My name is Gavin Hiltz, I am from Pictou, Nova Scotia. I am going into my 2nd year at StFX pursuing an honours degree in Biology with a minor in Mathematics. This is my first summer assisting research on the lobster foraging project with Wyeth lab. Eager for a career in academia, I am very engaged and motivated to this project, and hope to continue to work with Wyeth lab throughout my undergrad. I love all things biology; marine biology, ecology and mycology being of greatest interest to me. Always willing to try new experiences and learn as much as I can with everything I do, I am very excited to see what the future holds with Dr. Wyeth and beyond!
My name is Makayla Butorac and I am from Peterborough, Ontario. I am going into my third year at St.F.X. University, with hopes of graduating with a Joint Honours in Biology and Psychology. I love spending time in nature and have a great passion for animals. This summer I will be working with the Wyeth Lab and exploring the behaviour of the freshwater snail, Lymnaea stagnalis. I am excited for this opportunity because it beautifully combines my interests of biology and psychology. It will also show me what research is like and provide me with further insight into potential career options I would enjoy.
My name is Kylie Curnew and I am from Hughes Brook, Newfoundland. I am going into my second year at StFX where I am studying health. I enjoy being outside, around animals and collecting plants. I am working with the Wyeth Lab in the biofouling project this summer. This is my first experience in research but I am a curious person with a passion for biology and I am so excited to get involved!
Grace Walls is a first year PhD student in the St. FX and Memorial University joint program looking to unravel the mysteries of lobster foraging ecology. She completed her B.S. in Biology with minors in Natural Resource Conservation and Psychology from University of Massachusetts at Amherst in 2013. From there she developed 6 different marine education programs for different NPOs and school systems of her native Cape Cod. Drawn to research, she went aboard the NOAAS Henry B. Bigelow which started off the adventure of hundreds of sea days spent on both fishing and research vessels around the globe. The majority of her time was spent with the Alaskan fishing fleets based the Aleutian Islands, sailing in the Bering Sea and the Gulf of Alaska. Migrating to the Baltic Sea for her masters in Biological Oceanography her thesis monitored the effects of changing environmental conditions on plastic ingestion and feeding ecology of benthopelagic fish. Now switching gears once again and settling benthically to work with invertebrates, Grace is excited to see where the next 4 years will bring her.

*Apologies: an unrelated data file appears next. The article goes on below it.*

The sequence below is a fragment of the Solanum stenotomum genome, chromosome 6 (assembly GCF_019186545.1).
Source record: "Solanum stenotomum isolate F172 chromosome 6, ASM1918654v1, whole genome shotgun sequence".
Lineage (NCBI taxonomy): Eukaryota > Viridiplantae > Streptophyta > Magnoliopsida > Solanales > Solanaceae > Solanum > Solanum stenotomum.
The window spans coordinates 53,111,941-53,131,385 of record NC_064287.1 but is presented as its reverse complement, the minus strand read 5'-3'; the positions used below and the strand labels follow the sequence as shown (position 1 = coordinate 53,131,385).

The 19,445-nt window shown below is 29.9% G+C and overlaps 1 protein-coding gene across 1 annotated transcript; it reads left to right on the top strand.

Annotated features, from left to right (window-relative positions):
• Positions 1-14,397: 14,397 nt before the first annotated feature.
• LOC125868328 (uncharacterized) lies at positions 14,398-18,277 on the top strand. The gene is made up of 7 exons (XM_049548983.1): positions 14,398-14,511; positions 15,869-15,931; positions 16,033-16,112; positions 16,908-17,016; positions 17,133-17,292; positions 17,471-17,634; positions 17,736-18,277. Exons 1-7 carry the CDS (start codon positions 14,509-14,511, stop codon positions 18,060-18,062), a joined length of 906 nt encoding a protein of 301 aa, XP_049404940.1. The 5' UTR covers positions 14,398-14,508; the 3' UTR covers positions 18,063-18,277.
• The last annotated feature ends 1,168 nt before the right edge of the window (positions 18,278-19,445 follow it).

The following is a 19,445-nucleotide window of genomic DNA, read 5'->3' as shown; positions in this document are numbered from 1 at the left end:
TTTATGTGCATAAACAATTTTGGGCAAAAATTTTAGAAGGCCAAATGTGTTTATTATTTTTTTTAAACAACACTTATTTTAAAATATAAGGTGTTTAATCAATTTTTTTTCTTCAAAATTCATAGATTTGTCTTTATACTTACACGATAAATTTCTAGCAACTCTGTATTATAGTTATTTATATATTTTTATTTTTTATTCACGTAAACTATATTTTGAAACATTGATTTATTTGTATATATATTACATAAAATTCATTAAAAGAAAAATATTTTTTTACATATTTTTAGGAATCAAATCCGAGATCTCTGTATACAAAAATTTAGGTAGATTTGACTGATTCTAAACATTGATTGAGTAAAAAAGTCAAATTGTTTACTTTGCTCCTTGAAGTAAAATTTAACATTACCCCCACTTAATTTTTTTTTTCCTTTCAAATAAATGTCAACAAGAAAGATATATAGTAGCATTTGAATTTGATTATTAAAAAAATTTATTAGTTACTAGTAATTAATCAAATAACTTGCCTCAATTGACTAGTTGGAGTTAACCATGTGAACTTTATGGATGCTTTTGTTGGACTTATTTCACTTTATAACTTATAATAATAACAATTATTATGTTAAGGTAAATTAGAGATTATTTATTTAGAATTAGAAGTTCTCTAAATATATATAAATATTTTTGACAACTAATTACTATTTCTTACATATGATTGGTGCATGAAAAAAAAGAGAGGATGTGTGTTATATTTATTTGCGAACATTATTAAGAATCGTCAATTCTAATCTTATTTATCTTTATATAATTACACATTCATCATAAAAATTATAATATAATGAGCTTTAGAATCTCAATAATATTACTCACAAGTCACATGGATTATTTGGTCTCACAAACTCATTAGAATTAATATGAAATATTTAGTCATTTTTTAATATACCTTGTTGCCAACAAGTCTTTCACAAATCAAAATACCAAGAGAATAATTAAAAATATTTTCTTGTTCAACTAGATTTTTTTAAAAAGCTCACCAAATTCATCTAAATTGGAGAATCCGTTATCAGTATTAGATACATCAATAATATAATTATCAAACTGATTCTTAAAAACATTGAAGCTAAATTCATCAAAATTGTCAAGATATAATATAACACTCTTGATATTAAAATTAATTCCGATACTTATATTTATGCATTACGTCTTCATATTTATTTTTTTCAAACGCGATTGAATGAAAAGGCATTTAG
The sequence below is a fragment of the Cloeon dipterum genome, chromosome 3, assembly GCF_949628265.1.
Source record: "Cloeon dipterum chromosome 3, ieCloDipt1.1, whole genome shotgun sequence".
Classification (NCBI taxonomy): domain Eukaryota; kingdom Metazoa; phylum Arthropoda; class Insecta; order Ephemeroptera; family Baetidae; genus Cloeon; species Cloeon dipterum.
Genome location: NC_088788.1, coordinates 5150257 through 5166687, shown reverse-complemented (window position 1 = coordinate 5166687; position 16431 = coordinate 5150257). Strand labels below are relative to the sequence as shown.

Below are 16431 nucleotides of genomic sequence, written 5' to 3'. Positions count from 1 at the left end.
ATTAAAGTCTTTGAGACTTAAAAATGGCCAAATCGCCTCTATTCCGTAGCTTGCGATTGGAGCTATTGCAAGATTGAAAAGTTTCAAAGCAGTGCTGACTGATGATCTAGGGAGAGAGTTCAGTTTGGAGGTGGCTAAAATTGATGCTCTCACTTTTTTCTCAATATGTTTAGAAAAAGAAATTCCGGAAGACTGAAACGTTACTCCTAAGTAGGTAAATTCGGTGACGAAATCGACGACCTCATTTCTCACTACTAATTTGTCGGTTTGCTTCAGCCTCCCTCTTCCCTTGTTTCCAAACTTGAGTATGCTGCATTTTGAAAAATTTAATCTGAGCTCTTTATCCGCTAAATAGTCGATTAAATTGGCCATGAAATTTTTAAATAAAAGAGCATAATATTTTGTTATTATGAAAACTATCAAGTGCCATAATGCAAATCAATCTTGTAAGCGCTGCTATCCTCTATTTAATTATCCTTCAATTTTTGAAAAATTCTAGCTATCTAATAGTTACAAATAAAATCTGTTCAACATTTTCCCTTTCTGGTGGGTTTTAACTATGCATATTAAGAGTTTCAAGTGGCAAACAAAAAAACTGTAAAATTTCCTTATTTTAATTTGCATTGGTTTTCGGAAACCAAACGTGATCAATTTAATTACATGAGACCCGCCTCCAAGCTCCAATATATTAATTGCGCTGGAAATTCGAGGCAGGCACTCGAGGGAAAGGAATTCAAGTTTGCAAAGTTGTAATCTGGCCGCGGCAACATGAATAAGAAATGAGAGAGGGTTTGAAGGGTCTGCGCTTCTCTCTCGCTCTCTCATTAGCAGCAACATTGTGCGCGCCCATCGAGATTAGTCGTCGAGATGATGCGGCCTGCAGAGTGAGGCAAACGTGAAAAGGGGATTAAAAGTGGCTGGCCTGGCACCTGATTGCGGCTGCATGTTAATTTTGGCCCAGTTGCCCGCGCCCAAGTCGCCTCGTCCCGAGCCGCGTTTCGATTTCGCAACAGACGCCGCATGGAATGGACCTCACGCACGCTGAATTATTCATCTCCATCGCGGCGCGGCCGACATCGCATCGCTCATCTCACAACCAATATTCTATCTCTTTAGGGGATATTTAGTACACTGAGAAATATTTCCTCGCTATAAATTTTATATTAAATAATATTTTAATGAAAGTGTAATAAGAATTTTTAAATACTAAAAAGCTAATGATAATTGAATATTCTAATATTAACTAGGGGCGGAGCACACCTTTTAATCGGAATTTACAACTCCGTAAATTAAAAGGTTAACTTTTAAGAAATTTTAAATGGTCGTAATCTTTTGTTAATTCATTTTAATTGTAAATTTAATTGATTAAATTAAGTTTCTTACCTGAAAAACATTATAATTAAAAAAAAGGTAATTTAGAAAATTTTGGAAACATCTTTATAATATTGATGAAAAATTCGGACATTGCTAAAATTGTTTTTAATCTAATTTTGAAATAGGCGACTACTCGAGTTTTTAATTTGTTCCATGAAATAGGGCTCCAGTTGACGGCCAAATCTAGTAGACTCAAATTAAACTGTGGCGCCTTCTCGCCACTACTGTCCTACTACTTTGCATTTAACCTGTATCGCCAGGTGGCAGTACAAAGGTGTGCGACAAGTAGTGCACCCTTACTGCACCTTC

My name is Donica Larade and I am from Halifax, Nova Scotia. I just graduated May 2021 with a degree in biology at StFX. This is my second year working in the Wyeth lab as a research assistant. In the gastropod neuroanatomy group, I am currently working on two projects analyzing neurotransmitter distribution in the gastropod nervous system. Using immunohistochemistry, I’ve been labelling catecholamines in sea slug Tritonia exsulans and pond snail Lymnaea stagnalis, and I am thankful to help with furthering our understanding. I’m happy for the opportunity to have this experience, and will hopefully continue my work on invertebrates in the future.